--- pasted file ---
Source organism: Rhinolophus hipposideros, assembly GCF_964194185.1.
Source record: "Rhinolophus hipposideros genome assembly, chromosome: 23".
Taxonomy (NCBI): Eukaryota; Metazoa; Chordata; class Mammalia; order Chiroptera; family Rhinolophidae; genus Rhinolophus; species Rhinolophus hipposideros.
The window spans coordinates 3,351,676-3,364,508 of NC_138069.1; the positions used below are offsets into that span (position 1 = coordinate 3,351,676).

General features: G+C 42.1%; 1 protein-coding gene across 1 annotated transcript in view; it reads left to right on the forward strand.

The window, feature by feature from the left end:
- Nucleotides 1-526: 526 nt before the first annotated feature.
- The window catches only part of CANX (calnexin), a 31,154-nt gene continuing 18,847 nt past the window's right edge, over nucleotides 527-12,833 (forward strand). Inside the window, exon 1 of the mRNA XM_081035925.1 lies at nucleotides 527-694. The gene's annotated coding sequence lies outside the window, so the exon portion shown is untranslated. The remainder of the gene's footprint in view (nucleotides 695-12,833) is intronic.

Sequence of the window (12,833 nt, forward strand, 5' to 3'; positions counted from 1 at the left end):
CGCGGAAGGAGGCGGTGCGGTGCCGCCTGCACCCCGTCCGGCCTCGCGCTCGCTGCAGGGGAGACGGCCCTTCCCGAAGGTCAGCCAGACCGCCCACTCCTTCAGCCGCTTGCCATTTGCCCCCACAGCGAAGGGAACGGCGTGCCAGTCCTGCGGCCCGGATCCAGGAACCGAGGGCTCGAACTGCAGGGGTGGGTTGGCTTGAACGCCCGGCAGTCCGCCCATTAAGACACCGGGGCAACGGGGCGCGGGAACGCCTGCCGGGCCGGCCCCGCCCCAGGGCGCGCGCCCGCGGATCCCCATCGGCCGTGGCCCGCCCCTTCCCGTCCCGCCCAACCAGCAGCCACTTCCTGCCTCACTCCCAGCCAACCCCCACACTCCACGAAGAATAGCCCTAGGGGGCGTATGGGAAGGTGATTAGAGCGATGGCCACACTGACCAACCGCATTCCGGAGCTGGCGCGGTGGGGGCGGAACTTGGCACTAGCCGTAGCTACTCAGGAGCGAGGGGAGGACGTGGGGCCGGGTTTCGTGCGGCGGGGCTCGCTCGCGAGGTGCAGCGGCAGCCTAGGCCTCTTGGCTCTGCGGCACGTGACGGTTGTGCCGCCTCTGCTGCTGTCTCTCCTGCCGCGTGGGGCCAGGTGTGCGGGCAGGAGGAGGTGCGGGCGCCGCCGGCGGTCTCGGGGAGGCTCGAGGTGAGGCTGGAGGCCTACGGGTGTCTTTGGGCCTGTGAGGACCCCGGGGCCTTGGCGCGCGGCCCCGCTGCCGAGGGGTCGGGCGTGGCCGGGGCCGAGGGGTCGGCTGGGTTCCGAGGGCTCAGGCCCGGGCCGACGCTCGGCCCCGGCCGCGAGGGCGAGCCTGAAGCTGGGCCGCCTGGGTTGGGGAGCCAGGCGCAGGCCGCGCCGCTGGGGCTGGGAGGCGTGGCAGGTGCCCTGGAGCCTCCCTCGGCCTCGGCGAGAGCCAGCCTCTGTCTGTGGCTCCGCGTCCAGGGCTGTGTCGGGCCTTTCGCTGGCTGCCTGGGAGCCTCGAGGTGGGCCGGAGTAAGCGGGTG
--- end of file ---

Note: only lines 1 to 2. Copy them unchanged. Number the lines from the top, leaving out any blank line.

Source organism: Rhinolophus hipposideros, assembly GCF_964194185.1.
Source record: "Rhinolophus hipposideros genome assembly, chromosome: 23".